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8 Feb 2019 in Research & Technology
A photoexcited semiconductor hosts an electronic phase that behaves as a nanoscale, incompressible droplet.
Collective states of electrons and holes in a solid can resemble familiar phases of atoms: gas and liquid. In the gas phase, electrons, holes, and their bound states—known as excitons—move freely through the material, and the density can be increased with the addition of more electrons and holes. In the liquid phase, the electrons and holes can move only within the limited volume of the droplet, and the addition of more electrons and holes will lead to an increase in volume rather than density. The gas phase can be formed by applying a low-power laser to a semiconductor at ambient conditions. However, attaining the liquid phase typically requires liquid-helium temperatures and high-power lasers: Too much thermal energy can prevent liquid formation, and the gas-to-liquid transition requires a high density of excitons. Now Nathaniel Gabor of the University of California, Riverside, and his colleagues have produced a gas-to-liquid phase transition in a semiconductor at room temperature.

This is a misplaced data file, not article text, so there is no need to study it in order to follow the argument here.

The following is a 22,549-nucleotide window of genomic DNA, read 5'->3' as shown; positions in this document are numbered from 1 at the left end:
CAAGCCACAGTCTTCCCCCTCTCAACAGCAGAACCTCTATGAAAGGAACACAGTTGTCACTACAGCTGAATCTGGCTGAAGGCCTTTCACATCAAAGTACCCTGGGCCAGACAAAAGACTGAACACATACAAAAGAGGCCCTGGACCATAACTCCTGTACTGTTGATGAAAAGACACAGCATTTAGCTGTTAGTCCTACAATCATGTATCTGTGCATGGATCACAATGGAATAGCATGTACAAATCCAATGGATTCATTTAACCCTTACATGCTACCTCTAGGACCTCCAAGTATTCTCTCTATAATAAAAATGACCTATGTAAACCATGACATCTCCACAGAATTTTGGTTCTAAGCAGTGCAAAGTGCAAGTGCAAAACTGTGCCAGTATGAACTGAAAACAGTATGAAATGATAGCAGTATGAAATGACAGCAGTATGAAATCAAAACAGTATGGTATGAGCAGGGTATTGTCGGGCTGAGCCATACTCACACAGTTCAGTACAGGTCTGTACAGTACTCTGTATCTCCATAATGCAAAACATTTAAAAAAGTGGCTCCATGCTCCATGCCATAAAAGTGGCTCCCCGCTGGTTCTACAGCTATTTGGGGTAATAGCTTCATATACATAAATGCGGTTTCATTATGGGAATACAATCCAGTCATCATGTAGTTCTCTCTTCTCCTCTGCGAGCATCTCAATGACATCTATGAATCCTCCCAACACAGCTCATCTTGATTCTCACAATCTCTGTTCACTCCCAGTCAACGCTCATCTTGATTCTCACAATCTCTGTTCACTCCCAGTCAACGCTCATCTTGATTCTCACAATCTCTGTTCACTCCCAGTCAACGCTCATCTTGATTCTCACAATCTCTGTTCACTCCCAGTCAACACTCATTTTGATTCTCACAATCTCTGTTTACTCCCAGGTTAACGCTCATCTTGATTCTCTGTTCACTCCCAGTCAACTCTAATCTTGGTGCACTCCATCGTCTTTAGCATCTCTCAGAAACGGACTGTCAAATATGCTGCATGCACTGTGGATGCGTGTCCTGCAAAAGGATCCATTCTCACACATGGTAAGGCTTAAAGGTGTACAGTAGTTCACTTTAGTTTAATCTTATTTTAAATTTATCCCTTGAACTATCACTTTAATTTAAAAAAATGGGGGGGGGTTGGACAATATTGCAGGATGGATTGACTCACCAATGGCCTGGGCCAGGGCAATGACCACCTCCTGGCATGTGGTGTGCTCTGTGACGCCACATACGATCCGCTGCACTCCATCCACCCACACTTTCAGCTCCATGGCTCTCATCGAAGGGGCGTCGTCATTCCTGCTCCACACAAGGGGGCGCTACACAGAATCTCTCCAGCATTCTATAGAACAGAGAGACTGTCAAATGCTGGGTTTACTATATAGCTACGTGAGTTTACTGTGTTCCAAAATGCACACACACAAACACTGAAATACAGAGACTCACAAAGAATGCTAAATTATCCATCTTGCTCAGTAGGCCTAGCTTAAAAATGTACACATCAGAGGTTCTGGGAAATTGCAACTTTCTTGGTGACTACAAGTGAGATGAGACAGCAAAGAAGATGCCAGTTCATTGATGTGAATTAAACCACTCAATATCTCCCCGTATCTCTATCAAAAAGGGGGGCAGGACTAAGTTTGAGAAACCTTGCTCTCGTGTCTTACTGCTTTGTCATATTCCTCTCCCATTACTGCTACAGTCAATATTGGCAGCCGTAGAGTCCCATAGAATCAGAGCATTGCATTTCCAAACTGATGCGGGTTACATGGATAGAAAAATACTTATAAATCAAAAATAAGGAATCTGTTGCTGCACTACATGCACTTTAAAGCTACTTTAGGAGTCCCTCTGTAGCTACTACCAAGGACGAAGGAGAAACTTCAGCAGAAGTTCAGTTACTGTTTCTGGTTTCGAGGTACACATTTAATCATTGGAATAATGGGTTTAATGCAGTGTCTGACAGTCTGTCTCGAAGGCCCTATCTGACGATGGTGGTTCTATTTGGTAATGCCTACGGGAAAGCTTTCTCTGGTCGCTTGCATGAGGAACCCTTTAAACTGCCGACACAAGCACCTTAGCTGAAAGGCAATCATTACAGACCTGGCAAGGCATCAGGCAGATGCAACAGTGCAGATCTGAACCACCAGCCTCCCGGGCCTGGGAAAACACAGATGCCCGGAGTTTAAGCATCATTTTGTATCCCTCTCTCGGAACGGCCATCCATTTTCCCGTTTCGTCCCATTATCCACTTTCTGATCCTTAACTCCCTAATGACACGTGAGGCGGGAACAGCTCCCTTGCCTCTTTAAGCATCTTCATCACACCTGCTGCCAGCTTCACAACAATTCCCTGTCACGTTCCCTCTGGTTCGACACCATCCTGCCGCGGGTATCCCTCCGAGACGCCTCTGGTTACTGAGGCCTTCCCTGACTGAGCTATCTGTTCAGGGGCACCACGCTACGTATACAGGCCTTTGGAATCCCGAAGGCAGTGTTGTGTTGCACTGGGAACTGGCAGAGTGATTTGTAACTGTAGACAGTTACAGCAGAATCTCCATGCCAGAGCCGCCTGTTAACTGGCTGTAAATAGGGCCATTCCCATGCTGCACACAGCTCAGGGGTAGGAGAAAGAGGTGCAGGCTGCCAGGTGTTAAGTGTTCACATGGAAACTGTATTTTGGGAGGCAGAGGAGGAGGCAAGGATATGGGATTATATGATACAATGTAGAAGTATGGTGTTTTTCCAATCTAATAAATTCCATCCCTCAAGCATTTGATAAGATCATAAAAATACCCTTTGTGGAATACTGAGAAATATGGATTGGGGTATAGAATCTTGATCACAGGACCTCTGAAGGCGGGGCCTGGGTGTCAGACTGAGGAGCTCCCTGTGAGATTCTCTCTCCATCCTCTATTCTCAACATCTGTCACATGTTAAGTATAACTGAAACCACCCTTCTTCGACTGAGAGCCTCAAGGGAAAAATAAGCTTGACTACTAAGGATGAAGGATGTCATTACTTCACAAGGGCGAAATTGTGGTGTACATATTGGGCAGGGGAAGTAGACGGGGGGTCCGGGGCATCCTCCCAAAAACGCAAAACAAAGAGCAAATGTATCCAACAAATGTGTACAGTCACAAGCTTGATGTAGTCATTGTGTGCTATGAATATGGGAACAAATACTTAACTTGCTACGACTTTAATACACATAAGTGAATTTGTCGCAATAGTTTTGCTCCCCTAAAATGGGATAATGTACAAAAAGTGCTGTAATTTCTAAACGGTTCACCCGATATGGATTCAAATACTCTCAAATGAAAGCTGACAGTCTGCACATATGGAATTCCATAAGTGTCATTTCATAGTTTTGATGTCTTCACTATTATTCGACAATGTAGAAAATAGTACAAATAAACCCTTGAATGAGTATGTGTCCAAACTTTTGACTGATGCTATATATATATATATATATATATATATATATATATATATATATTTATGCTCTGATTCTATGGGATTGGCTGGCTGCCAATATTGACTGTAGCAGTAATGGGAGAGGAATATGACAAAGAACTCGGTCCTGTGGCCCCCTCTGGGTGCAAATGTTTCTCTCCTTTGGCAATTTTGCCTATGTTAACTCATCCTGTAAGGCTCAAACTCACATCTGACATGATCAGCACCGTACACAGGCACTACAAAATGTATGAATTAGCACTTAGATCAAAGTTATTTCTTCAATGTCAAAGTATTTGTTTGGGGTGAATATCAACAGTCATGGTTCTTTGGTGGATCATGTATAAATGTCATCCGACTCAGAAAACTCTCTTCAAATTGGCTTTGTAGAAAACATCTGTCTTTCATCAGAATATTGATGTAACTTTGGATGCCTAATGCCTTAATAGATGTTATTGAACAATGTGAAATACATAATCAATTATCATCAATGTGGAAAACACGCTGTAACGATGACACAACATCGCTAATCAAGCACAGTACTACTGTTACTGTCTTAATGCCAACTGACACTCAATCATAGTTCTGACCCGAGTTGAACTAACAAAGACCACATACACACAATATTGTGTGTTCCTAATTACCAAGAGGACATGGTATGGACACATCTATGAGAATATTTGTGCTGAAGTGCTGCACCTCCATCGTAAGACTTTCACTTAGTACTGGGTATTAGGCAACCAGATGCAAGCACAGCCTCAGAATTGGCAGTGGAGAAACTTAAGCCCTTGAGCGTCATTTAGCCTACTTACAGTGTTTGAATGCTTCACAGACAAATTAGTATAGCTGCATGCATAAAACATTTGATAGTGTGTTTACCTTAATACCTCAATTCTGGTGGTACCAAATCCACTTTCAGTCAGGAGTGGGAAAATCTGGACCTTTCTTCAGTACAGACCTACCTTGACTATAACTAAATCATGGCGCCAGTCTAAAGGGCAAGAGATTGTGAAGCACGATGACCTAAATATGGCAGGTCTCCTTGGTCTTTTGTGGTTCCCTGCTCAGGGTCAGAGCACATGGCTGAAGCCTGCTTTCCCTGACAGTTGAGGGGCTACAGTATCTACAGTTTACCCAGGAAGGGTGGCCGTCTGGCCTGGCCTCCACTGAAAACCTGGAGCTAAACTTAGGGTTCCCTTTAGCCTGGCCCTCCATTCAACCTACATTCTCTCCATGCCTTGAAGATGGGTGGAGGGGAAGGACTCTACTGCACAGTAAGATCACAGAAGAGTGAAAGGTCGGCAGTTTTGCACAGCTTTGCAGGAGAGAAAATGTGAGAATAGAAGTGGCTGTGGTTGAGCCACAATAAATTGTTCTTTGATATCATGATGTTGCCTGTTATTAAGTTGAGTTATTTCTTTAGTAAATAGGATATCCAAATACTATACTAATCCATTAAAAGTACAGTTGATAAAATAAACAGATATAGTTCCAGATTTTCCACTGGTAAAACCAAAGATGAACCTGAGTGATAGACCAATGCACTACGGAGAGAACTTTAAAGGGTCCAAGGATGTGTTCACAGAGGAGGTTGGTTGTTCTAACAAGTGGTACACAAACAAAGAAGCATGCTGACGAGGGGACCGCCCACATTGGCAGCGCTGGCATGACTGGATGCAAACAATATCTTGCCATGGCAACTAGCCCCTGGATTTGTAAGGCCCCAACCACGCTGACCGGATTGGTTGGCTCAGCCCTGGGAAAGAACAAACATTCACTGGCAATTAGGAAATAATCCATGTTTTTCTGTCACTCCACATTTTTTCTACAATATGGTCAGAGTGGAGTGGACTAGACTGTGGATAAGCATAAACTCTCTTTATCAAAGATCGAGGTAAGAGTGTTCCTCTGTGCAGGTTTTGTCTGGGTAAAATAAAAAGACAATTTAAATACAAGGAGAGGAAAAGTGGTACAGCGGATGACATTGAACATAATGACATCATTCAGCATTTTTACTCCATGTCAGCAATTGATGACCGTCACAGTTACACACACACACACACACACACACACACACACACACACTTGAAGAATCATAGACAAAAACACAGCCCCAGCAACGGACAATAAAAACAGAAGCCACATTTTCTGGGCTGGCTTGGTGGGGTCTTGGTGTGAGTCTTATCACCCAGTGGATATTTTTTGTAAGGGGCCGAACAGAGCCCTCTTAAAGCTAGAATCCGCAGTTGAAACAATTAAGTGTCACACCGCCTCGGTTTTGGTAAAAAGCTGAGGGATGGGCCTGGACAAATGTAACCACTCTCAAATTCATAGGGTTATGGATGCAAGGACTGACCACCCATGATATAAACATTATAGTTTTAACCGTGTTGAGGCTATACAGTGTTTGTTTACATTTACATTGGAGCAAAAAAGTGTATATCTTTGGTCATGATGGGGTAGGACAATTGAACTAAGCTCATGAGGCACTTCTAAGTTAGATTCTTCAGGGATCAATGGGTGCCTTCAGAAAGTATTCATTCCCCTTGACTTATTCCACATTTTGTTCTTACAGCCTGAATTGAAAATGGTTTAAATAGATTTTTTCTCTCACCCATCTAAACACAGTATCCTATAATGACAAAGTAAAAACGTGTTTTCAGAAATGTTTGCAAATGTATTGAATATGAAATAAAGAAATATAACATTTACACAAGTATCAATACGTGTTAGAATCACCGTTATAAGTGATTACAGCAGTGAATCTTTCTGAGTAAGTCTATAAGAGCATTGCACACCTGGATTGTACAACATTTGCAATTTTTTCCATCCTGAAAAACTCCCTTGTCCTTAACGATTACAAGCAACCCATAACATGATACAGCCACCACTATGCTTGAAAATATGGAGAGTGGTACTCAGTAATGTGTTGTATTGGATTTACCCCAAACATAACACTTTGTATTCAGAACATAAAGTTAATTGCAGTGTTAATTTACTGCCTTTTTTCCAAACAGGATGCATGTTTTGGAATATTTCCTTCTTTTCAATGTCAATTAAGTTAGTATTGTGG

Gabor and his team exploited the layered structure of semiconducting molybdenum ditelluride to create a photocell with a thin layer of MoTe2 between two layers of graphene. They selected MoTe2 because its bandgap is in the easily accessible near-IR and its excitons have a long lifetime.
The researchers excited the photocell with a pair of ultrafast laser pulses to create electron–hole pairs. At low powers, increasing the laser power increased the exciton density. But above a critical power, the density stopped increasing. The stalled density indicated the transition to the liquid phase, which occurred when the distance between separate excitons rivaled the size of the exciton.
The electronic phase can be controlled both optically and electrically: The application of an electric field can evaporate the liquid. The researchers also found that the liquid is unaffected by thermal fluctuations at room temperature due to the relatively large energy of the liquid—a result of its nanoscale dimensions. A correlated electronic state stable at room temperature could be the basis of atom-scale optoelectronic devices or terahertz sources and detectors. (T. B. Arp et al., Nat. Photonics, in press, doi:10.1038/s41566-019-0349-y.)